from Christophe Leclercq, EURACTIV Founder and member of the HLEG on “fake news”, complemented by 5 visuals below, free to re-use:



” Censorship is simply not going to work, especially in the grey zone of probably false but possibly legal ‘news’. What is illegal should be removed, but it takes times…”



“We need to harness the speed and methods of the platforms, while not leaving media assessment to them, given their own agenda and commercial angle. Trust Indicators (aggregated from media and NGO fact-checkers) could feed platforms’ algorithms. This would dilute and slow disinformation automatically, instead of trying to censor it.”



“The best would be to “dilute” fake news with quality content. This requires Indicators, so that platforms algorithms allocate more visibility to likely quality and less to possible fakes, without taking away the latter. While details should be worked out, there is broad support for this ‘positive’, no- legalistic approach. Indicators should be provided by independent parties, chiefly press organisations, also because platforms do not wish to become publishers. ”



“The High-Level Group recommends a Code of Practices involving stakeholders into a “Coalition”. Notably platforms, media and civil society. This could provide short term impact, before the EU elections in 2019.



“The general frame is not just self-regulation but co-regulation: if there is not enough progress, notably by platforms, the review process would suggest further policy actions. This could include competition instruments, the EU’s main power tools. There are review points: in November 2018 and in March 2019, just before the elections.”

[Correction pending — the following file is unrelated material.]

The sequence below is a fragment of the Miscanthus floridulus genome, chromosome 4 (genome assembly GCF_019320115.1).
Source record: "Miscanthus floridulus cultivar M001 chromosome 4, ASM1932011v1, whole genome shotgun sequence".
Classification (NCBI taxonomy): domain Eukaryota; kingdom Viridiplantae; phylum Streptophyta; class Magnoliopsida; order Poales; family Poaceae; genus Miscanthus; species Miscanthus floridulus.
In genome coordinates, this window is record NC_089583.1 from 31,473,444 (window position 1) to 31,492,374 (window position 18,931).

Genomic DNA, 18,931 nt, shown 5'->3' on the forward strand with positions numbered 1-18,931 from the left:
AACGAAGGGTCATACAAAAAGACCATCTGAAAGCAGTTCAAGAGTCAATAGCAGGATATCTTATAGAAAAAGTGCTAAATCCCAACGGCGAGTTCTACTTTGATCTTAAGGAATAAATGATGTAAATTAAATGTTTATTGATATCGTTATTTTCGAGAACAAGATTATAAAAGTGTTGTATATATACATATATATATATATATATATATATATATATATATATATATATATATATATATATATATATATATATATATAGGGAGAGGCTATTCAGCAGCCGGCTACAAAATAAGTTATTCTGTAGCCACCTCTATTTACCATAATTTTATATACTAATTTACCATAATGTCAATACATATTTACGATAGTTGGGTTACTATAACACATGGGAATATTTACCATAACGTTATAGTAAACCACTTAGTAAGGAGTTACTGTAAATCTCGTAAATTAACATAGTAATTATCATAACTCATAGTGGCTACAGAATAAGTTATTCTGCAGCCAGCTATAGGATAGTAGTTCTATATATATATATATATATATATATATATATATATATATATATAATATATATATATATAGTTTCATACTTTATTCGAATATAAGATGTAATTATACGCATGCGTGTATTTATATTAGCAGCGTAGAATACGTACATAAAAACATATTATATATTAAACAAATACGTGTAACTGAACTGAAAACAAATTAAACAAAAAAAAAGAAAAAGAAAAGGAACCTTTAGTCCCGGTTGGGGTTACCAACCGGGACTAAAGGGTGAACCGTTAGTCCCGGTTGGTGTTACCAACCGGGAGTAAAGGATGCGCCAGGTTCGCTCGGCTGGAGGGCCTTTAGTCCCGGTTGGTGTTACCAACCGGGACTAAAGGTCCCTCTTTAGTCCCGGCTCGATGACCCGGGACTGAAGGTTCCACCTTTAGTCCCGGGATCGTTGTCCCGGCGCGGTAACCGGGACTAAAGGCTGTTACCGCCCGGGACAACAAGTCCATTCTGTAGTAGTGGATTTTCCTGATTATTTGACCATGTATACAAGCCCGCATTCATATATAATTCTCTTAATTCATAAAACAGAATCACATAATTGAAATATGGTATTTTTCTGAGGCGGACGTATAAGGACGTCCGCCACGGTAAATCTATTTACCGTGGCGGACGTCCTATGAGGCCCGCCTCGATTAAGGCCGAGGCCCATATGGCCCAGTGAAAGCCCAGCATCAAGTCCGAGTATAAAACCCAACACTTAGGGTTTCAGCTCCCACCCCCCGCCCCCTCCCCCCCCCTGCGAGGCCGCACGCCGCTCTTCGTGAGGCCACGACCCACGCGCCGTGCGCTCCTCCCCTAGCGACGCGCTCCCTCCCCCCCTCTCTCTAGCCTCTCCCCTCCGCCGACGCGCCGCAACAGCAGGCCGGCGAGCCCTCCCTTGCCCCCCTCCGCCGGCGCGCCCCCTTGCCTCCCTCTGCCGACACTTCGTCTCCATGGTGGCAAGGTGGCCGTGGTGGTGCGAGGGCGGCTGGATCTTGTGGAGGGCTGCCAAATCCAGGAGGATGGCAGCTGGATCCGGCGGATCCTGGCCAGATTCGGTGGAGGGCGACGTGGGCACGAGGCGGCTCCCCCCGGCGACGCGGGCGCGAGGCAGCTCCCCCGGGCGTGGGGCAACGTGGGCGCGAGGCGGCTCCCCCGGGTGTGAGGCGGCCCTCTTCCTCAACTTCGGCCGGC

“There is a consensus on the need for media literacy – developing critical minds of citizens. But journalists and other media professionals also need better skills: fact-checking, and more generally media innovation.”



“To provide quality information, we need journalists to survive!

It’s now likely that the EU will develop a Stainability Strategy for the Media Sector 2019-2024.The means are there in principle, under R&D funding, training programmes and social funds. It’s timely since the EU reviews its long term budget perspectives (MFF) and prepares the next mandate.”



“While the media sector is not perfect, the problem of false news is mainly on social media platforms, inaccurate ‘news’ going viral. They cannot be caught by legal process: either because they are not illegal or because this would be too slow. For example, even expedited provisional judgments like the French référé need to respect the right of defense.”